Thursday, February 21, 2008
Meet One of the Herd
Well, I am bored today, so I thought I would throw in some pictures of one of our horses. This is Roan Dog. He is one of the geldings that we raised. He is one of my favorites. He has everything I look for in a horse - he is a great color, has outstanding conformation and... he is a problem child.
I love problem children. Nice horses are fun once in a while, but I love a challenge. There is nothing as satisfying as taking something that one else wants to deal with and turning them into something that everyone wants.
Roan Dog is by our old King bred stud out of a Handcock bred mare. My brother hauled the old stud up to Wyoming to breed some mares on a trade deal. Roan Dog was born and spent the first 5 months of his life in the mountains around Thermopolis, Wyoming. All of the colts that my brother brought home that fall were pretty skinny and sad looking. Their mothers were old(and I do mean old)and didn't get any extra feed. But my mom did her feeding magic and turned those shetland pony looking things into fine individuals. Anyway, my brother was working on a ranch in Nebraska, I wasn't around and my mom isn't capable (she's in her 60's)of halterbreaking the colts. They were gentle, but thats about it. They were about 3 when my brother loaded them up and took them to Nebraska to break to ride. My brother is pretty lucky that that old stud threw such easy going colts because the only one they had any problems with was Roan Dog. He bucked. Really hard!! Finally, brother noticed that this horse was pretty sensitive about his back, so he took him to an amazing vet in North Platte. Come to find out - RD's skin was attached to his muscle across his back and it hurt. So the vet surgically seperated the skin and muscle. After RD healed up, bro decided to send him to a friend of ours that was comfortable riding ranker horses. The sandhills of Nebraska can take the starch out of a horse after a couple of miles. RD came along pretty good. He still wanted to be humpy but you could ride him. Mom went to pick him up after a couple of months and boy was she hopping mad. The poor horse had raw spots all over his back and cinch area. Now in defense of the guy that was riding him, he wasn't trying to be cruel riding him in that condition, he had work to do and he was getting paid to ride the horse. So momma brought RD home and healed him up. About that time, my brother moved home and started working for some of the local ranchers. So RD went back to work. Ha... for about a week. He drilled my brother about 2 miles from the house one day. And I do mean drilled - LOL. So again, bro sent him to a friend to ride and old Roan Dog drilled that guy. They said he can really buck. Look at the size of him - yea - that would definitely leave a mark. So RD was turned out until I got home.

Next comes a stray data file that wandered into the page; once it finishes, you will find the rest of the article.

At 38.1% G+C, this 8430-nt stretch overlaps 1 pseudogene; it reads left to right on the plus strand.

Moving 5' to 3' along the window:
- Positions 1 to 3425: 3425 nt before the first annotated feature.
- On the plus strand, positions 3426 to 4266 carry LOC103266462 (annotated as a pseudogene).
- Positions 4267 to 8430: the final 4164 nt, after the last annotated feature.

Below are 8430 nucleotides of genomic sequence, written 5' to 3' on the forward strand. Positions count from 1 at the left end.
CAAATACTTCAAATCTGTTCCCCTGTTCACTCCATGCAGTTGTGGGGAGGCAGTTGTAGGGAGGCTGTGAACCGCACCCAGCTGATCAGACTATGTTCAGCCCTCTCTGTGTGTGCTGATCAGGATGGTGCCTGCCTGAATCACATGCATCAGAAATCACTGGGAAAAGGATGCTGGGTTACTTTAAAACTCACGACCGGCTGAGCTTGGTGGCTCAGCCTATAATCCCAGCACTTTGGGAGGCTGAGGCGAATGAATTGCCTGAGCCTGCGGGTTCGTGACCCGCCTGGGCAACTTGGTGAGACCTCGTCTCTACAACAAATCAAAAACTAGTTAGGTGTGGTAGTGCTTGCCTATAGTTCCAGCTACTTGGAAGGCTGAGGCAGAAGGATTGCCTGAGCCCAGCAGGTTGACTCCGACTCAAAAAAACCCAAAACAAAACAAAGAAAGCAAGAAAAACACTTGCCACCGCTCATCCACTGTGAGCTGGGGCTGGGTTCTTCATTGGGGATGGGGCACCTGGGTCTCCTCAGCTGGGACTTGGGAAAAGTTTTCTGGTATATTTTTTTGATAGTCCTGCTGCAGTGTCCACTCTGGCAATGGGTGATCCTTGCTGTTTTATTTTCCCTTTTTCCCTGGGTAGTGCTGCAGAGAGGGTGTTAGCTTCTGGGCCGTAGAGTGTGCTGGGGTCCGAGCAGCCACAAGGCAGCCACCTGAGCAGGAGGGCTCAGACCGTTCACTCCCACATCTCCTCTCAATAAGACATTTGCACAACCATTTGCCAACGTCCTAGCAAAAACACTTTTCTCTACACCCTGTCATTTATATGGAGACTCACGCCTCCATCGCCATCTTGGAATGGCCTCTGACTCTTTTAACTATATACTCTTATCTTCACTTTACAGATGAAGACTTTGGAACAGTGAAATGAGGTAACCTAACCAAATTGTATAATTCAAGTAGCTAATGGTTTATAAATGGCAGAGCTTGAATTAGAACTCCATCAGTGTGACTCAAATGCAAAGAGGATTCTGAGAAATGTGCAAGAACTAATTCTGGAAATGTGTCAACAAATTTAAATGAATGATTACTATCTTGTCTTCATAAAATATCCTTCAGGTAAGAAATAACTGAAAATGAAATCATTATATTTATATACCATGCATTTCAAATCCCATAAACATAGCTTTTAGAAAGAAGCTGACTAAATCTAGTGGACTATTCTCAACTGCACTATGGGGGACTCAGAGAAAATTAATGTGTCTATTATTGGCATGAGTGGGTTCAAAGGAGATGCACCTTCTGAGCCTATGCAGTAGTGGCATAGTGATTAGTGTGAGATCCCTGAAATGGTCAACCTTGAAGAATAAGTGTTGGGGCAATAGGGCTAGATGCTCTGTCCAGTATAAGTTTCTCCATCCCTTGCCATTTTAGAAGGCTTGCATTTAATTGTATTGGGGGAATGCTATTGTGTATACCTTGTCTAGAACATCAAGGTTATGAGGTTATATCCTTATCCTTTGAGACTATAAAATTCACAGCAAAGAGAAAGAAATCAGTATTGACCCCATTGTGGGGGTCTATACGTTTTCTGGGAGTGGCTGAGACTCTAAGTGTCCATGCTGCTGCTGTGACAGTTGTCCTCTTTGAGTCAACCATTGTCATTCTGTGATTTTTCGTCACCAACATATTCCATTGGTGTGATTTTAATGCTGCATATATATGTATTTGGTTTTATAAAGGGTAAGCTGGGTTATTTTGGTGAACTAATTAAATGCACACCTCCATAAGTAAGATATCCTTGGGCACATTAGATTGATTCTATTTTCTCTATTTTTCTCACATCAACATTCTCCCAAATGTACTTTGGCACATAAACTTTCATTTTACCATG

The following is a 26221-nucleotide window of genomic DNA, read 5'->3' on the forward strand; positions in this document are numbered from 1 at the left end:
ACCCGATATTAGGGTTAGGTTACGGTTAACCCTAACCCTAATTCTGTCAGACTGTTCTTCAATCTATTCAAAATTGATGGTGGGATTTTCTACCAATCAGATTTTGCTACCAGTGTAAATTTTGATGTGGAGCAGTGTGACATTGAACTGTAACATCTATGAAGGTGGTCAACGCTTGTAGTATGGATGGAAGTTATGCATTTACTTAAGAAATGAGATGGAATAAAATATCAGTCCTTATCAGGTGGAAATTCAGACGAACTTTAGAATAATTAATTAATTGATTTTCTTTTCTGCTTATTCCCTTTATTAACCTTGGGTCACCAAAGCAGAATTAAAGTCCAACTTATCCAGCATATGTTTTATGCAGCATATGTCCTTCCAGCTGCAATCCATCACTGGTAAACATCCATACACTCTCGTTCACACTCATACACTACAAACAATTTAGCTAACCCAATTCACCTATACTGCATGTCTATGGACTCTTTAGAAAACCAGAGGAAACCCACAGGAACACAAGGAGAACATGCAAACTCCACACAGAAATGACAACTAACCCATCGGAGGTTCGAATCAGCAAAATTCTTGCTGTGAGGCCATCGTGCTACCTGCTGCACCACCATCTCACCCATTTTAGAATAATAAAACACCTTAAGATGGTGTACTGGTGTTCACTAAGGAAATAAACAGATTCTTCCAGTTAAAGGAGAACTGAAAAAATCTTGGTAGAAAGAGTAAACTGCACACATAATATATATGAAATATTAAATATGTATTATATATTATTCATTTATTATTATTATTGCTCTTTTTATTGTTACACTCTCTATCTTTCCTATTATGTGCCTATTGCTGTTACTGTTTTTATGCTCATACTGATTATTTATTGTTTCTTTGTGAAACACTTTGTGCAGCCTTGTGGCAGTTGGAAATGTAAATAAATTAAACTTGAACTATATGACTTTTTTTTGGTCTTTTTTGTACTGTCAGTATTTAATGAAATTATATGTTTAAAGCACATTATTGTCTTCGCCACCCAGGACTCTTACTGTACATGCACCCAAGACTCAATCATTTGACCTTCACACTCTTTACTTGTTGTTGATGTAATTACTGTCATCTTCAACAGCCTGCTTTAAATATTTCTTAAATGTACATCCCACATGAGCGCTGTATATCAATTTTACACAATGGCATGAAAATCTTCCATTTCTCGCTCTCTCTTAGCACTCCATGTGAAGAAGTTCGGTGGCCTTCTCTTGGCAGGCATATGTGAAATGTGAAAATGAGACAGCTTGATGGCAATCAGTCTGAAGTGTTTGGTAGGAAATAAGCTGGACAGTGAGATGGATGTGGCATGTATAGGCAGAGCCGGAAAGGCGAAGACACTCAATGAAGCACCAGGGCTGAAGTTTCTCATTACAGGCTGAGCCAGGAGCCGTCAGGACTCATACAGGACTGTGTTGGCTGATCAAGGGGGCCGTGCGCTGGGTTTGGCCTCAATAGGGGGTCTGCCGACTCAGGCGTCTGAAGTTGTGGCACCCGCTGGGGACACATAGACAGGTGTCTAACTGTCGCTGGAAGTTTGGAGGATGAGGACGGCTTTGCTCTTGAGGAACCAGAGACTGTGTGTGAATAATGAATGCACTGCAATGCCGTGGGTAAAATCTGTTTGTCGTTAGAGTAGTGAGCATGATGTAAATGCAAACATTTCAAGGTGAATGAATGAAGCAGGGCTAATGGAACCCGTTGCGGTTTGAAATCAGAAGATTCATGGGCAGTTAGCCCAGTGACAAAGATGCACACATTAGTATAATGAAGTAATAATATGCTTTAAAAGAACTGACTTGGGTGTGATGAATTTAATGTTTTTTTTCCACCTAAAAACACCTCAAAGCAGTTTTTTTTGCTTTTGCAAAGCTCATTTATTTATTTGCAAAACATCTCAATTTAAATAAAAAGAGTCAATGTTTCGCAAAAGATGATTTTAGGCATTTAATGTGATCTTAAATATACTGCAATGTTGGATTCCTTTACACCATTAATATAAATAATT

Now the first time I laid eyes on him - I was in love. My brother just laughed at me. When he realized I was serious about riding him, he told me I couldn't. COULDN'T?? That kind of sounded like a challenge. So I run RD in the corral and he promptly run over me getting back out. Uhhh... now this would have been a good time to back down and let it go, but - you guessed it(I have never claimed to be smart..). So I ran him back in, with a couple of other horses. That helped. I stood there and watched him for awhile. I can't remember the last time I saw a horse so scared. I wandered around the corral alittle to see what he would do. He was a master at keeping the other horses between me and him and he sure wasn't going to look at me. The only thing on his mind was leaving.
I thought about this horse a lot and I watched him constantly for the next few weeks. Now, RD may have had a little bit of a rough start, he may not have been given the time HE needed by his previous handlers, but he was never beat or abuse. I had to think about why he was so scared of people and one day as I was watching him get out of the way of another horse, it hit me... he was timid. Now this is a 15.2H, 1300lb. horse and he was being run around by the donkey. HUH?
I wished I could say that it was a quick fix, but we all know that problems like these are never a quick fix. Megan and I spent the rest of the summer following RD around the yard. When we could finally walk up to him and scratch him a little we considered it a huge leap forward. That was 2 summers ago.
Last summer, I spent the whole summer working on saddling him without him being tied. He follows Megan around like a puppy dog now and is the easiest one to catch of the whole bunch. He will not let you hold a front leg up on him though. You can pick it up and then he just kneels down. I am not fighting it. Not sure that I want to tie it up yet. Back feet are fine - I can clean and trim them. Nothing doing on the front ones.
This summer - I think it is time to ride him. Gotta fix the front feet thing though. I have 2 rules about breaking/fixing horses - 1)They must be able to be saddled without being tied. 2) You must be able to clean out and trim all four feet. It has taken 2 years to get to this point so I think applying a little pressure to test the waters won't hurt. I just don't think I will be heading to the pasture yet....